How do others look at me
We carefully pick out what we wear to the gym to make sure we look good in the eyes of the other gym goers. We post only the best picture out of the twenty-seven selfies we took and add a flattering filter to get the most likes to prove to ourselves that we are pretty and likable. And all it does is make us judge ourselves more harshly. It makes us uncomfortable in our own bodies.SEE VIDEO BY TOPIC: PICK A CARD 😍 How do people REALLY see you? ✨
- 5 Mental Shifts to Stop Caring What People Think of You
- How Others See Us, How We See Ourselves
- Understand How People See You
- What to do if you feel people hate you
- 7 Signs You Might Not View Yourself The Way Other People Do
- Toxic People: 12 Things They Do and How to Deal with Them
- How Do Others See You?
5 Mental Shifts to Stop Caring What People Think of You
Download this podcast. Do they see us as we see ourselves? Is that even the same thing? And the first is that we are a lot harder to read than we imagine we are. And then, of course, interpreting that in some way. And sometimes they guess right. But a lot of the time they guess wrong. Usually their mistakes are really pretty reliable. People tend to associate certain kinds of behavior with being warm, for example. Or certain kinds of behavior with being competent. But for most of us, we just kind of assume that people see as objectively and that they see us the way we see ourselves.
And really neither of those things are true. I mean the truth is that, again, part of the problem is that we all tend to believe that we see things as they are. So yes, I see your behavior and I hear your words. But also in that mix are things like assumptions that I make about you. Some of them may be based on my past experience with you.
But some of them based on things like your gender, your age, what you look like, the kind of clothes you wear. And those expectations, again totally unconsciously, really shape the way we see other people. Phase one of perception is entirely automatic, very rapid, and completely below your awareness. You have no idea as a perceiver that all of this machinery is going on in your brain. And the second phase of perception is not automatic.
So, for example, just to give you a sense of how this goes, you see someone crying. So the phase one answer is, well, that must be a very sensitive person. But in phase two, you would take the context into account. So is that person just sitting on a park bench crying or are they at a funeral? But are there other kind of biases at play that affect all of us regardless? There are assumptions that are really remarkably universal, that people make when they look at other people. But we tend to actually think that our beliefs are much more popular.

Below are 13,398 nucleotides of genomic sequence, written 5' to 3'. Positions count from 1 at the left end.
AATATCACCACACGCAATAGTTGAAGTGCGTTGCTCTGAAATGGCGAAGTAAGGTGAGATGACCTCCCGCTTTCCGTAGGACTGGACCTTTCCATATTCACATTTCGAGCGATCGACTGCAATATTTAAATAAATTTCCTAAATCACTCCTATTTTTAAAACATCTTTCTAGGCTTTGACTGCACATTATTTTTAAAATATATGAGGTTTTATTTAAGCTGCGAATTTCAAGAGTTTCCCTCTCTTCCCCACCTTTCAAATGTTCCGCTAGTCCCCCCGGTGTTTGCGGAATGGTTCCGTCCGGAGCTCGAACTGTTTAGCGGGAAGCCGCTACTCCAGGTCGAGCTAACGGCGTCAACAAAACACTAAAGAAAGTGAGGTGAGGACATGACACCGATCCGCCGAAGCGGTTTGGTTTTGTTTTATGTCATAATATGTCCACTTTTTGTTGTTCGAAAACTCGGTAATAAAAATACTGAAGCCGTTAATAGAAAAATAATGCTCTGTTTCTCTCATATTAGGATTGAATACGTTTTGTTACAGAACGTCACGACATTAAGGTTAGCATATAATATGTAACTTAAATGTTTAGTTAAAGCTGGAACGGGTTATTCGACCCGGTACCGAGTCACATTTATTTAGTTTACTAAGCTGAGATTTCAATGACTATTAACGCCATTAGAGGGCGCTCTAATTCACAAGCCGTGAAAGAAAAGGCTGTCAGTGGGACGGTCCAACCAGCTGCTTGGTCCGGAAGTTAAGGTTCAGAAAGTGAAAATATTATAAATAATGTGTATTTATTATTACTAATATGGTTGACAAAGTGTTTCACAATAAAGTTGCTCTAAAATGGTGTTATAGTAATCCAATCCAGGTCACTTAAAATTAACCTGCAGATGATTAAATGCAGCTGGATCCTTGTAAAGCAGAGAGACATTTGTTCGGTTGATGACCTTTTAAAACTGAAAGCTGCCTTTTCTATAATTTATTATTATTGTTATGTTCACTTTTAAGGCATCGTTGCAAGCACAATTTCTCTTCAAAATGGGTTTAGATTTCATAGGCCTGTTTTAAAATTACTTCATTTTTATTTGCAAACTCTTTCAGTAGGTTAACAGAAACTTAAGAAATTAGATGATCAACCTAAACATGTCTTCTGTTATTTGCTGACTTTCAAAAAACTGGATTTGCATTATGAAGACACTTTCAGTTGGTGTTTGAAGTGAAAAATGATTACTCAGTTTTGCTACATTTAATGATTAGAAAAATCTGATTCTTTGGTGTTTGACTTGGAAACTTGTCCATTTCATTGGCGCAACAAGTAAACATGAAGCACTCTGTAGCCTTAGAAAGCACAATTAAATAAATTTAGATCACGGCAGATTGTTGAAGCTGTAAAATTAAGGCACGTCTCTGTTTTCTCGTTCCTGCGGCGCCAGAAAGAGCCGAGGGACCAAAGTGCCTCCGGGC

If you like chocolate ice cream, you think that more people like chocolate ice cream than they actually do. We have a tendency to feel that our beliefs and opinions are right. And so, therefore, lots of other people must share them. We also have other assumptions like the halo effect. Again, this is entirely unconscious.
So just like I said before, when we tend to believe that other people share our beliefs more than they actually do, we tend to think our goodness though is relatively unique. We do tend to think of the things we do well are actually more rare than they actually are. I mean I think that it is actually quite difficult to access a lot of these things because much of it is unconscious.
The book is really about trying to help people to be seen the way they intend to be seen. It is what it is. And once you have that, there are some steps you can take to make sure you do come across the way you intend to. There are studies that show really when other people try to guess what our intentions are, that their performance is slightly better than chance. So a simple fix is just to say it. Like say more, be more explicit.
Go back and say it. Say it explicitly. That can be very helpful. The other thing is to really kind of look for some behaviors that we know are very reliably related to certain kinds of perception. And it turns out this is really fundamental for establishing trust. If you are a salesperson, you want clients to think of you as a trusted adviser. And there are some very simple things you can do. One of them is eye contact, maintaining eye contact, particularly when other people are talking.
A lot of us know that I contact is important for looking confident. I know lots of people who make this mistake. You immediately feel that weird frostiness and tension. Affirmations, in general, are very important. But affirmations really are just simple expressions that we use, that say things like, well, that must have been difficult for you; oh, I understand; asking questions about other people or asking them to talk about themselves.
All of those things are indicators of warmth. But you really want to make sure you are appearing as warm as you are. But they are. Well, chances are it had a lot to do with their body language. And it can take a long time to get past that and to overcome that impression, if you ever do. Like what do you think when people first meet me, what do you think their impression is and how do you think it differs from the way I really am?
And I think in general people are often warmer than they appear. They are often more trustworthy than they seem. And then the other thing I just sort of wanted to ask you about is so when you all know, OK, these are the things that work and these are the kind of biases people have that I have to overcome, I mean I just want to do a little bit of a reality check here. I hate to put more pressure on people. First impressions are important in particular because they are so stubborn. But there is no easy way to do it.
One is the approach that requires the most patience and effort on your part. And that is to simply overwhelm the person over time with abundant evidence that you are not who they think you are.
What you need to do is be really, really friendly. And I mean attention-gettingly friendly for like two months, consistently. So hanging in there for a long time, working very hard, eventually it will happen.
A slightly shorter version of that is if you can find a way to create what psychologists call outcome interdependence, which is basically the idea that that person depends on you for something.
You have to work with someone. And once your outcomes really depend on them, we naturally become, again, unconsciously, naturally become much more invested in getting the other person right, really understanding them accurately.